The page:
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10 Essential Considerations when Commissioning Public Art

As public art consultants, Artelier's curators are specialists in developing a strategy for successful public art projects and managing the public art commission process. Responding to our clients' key questions, our curators have put together the essential guide for commissioning public art – read more to learn key considerations for public art projects, and delve into what is the purpose of public art.

Public art refers to any artwork in the public realm, and is used for expressing and communicating key aspects of a place or community – be that through history, local culture, current topics in society or a project’s identity. For that reason, many public artworks are site specific, and respond to their locality in an intriguing and meaningful way.

A common question is: what is considered to be public art? Whilst many people associate public art with outdoor sculptures or murals, it can take many different forms. Public art can be indoors or outdoors, permanent or temporary. It can be created using a wide variety of materials, as well as more experimental mediums such as performance art or through the use digital technology. It can be commissioned by a government, local council, a public body, a charity, a corporation, or a developer. The public can encounter public art as observers, or be invited to be active participants.

Despite this great variety, every public art project has common considerations that need to be decided before embarking on the commissioning process. As public art consultants, Artelier's curators have put together an essential guide for what makes public art successful, ensuring it will remain engaging for years to come.

1. How public art strategy informs the choice of artist

When beginning a project, correctly selecting an artist and deciding on an appropriate type of artwork is paramount – to do this, it is key to have a clear strategy from the onset. To build a strategy, it is necessary to have a deep understanding of several aspects: the objectives of the commissioning body, the context of the project, and understanding the audience and how they will encounter the artwork. Assessing how these intersect can reveal a unique quality of the project to focus on, and provide a meaningful foundation for further research and development.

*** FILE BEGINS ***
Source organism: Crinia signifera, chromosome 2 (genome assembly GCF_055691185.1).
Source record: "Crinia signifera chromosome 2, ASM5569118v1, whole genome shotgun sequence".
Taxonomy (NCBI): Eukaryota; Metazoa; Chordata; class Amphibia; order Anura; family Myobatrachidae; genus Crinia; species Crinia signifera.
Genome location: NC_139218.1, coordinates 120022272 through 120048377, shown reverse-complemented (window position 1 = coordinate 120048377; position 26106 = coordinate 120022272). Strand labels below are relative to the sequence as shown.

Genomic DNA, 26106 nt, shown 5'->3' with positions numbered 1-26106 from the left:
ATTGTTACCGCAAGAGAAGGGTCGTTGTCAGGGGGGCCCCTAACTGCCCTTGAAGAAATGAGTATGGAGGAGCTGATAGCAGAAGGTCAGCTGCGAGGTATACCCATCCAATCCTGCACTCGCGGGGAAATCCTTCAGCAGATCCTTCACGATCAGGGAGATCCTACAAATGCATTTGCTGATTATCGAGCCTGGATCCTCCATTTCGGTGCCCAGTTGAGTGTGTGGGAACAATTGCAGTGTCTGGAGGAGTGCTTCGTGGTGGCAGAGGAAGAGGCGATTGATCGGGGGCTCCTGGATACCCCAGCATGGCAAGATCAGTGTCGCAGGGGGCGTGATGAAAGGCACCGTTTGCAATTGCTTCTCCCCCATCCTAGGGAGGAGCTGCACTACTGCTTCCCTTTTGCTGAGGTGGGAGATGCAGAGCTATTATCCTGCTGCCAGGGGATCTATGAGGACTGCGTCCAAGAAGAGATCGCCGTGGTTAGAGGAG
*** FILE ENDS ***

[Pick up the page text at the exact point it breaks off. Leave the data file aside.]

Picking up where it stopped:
These considerations will naturally inform the choice of artist. For instance, the objectives of the commission may suggest a particular subject matter, the context may encourage the use of a local material, and exploring how an intended audience uses the site may reveal the most impactful location for the artwork. Considering these factors leads public art consultants to identify multiple artists who are able to respond to the commission in a relevant and exciting way. The public art consultant uses these considerations to set parameters, which act as a guide for the shortlisting process, and lead to the eventual selection of the strongest ideas for a public art proposal.

2. How much does public art cost?

The cost of public art can vary hugely, and depends largely on the location of the artwork and how high profile the selected artist is. If intended for an outdoor space, an artwork has to be more durable, resistant, and also requires more stringent health and safety measures – materials suited for outdoor contexts therefore tend to be more expensive. This becomes especially important if the artwork is permanent, rather than a temporary installation. It would be expected to pay in excess of £30k for more affordable modern materials such as steel or resin; for a more classic cast bronze sculpture, this would be over £100k for a quality timeless piece. These figures, however, rise exponentially if working with a blue chip artist, where payment also factors in the artist’s prestige and reputation.

3. Choosing between emerging & high profile artists

In many of our projects, Artelier champions talented emerging artists, and our curators are accustomed to talent spotting early-career work which shows exceptional artistic ability. The advantage of working with emerging artists is that they often bring a new, fresh perspective, and are available at a lower cost. Alongside this benefit of greater value for money, the public art commission has the opportunity to promote an up-and-coming artist, which can incorporated as a key aim of the project and become a point of interest for the public.

If an emerging artist is chosen under the guidance of an art consultant, there is no compromise on the quality of the commissioned artwork – not only can a public art consultant help clients discover artists who are capable of fulfilling an ambitious commission to a high standard, but they help support the artist in developing the piece and ensure it exceeds expectations.

For some public art projects, however, a high profile artist is a more appropriate choice. A high profile public art commission should be viewed as a long-term investment for the client. It can therefore be considered as an addition to a collection, and even moved for display in different locations. This approach can be especially well-suited for a development looking to raise its profile, since providing a platform for a well known artist can act as a draw for the public and become a marketing opportunity through their association.

4. Which materials to consider for permanent outdoor artworks

A permanent outdoor artwork needs to age well and remain in good condition for years to come. The chosen material needs to be easy to maintain, resilient and robust; some materials can even improve with time and weathering.

Materials such as bronze or patinated metals are a popular choice for this reason – with time outdoo